Questions regarding the availability and utilization of
experimental drugs for treatment of disease have moved to the forefront
following the apparently successful use of an experimental treatment used for
two American health workers treating the Ebola outbreak in West Africa.
The questions that have been raised include both who such
drugs should be made available to and under what circumstances they should be
made available. An additional consideration is what processes should be put
into place to assure that these decisions are made properly to allow patients
with valid cases to obtain access while protecting ill people from
inappropriate risks and suffering. An additional question which I will not
delve into here is who pays for them. Health insurance does not pay for experimental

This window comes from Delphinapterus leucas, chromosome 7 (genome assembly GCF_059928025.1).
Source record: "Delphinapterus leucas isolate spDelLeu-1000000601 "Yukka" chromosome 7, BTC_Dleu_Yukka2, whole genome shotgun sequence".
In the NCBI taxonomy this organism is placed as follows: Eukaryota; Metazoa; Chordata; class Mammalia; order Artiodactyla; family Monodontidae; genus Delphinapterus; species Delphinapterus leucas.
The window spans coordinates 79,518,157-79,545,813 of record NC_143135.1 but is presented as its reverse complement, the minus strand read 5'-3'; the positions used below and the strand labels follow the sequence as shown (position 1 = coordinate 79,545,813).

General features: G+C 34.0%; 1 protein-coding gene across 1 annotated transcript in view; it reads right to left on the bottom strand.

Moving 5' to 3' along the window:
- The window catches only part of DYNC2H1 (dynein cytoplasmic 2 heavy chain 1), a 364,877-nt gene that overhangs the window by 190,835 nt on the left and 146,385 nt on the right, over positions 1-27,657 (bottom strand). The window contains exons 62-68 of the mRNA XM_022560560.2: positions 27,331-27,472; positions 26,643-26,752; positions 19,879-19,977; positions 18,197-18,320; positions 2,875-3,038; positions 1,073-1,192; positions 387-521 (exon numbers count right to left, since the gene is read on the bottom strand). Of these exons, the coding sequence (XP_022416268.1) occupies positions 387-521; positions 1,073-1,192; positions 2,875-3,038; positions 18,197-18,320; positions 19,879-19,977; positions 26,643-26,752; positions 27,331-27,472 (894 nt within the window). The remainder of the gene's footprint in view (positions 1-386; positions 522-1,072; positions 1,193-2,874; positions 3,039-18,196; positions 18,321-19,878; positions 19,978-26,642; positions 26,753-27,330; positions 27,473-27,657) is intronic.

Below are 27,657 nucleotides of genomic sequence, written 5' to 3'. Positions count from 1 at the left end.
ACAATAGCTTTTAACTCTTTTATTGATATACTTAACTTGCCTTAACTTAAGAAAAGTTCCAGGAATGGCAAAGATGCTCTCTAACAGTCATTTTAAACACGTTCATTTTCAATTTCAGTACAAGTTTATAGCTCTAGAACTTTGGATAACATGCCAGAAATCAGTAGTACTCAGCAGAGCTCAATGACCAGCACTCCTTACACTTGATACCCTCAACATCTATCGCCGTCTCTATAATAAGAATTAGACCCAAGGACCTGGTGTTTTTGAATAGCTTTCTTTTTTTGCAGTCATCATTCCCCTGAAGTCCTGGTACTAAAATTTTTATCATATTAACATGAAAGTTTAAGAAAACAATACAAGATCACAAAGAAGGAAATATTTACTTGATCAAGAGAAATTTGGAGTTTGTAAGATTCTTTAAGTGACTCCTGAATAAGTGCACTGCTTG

treatments so someone else must. First I should clarify exactly what I mean by
an experimental drug. I am referring to drugs that have a scientific rationale
for their use and some scientific basis for believing they might work. I do not
include cockamamie ideas with no reasonable basis simply because somebody
thinks they should be used. I have previously written about physicians who
chose to use unreasonable treatments.
Nevertheless these experimental drugs need to be viewed as
substances which may have a basis for thinking they might work but have not
been proven to work or to provide more benefit than harm.
The two American missionary health workers were provided
with experimental treatments consisting of intravenous infusions of ZMapp.
Zmapp consists of monoclonal antibodies produced in mice which had been exposed
to fragments of the Ebola virus.
The views, opinions and positions expressed by these authors and blogs are theirs and do not necessarily represent that of the Bioethics Research Library and Kennedy Institute of Ethics or Georgetown University.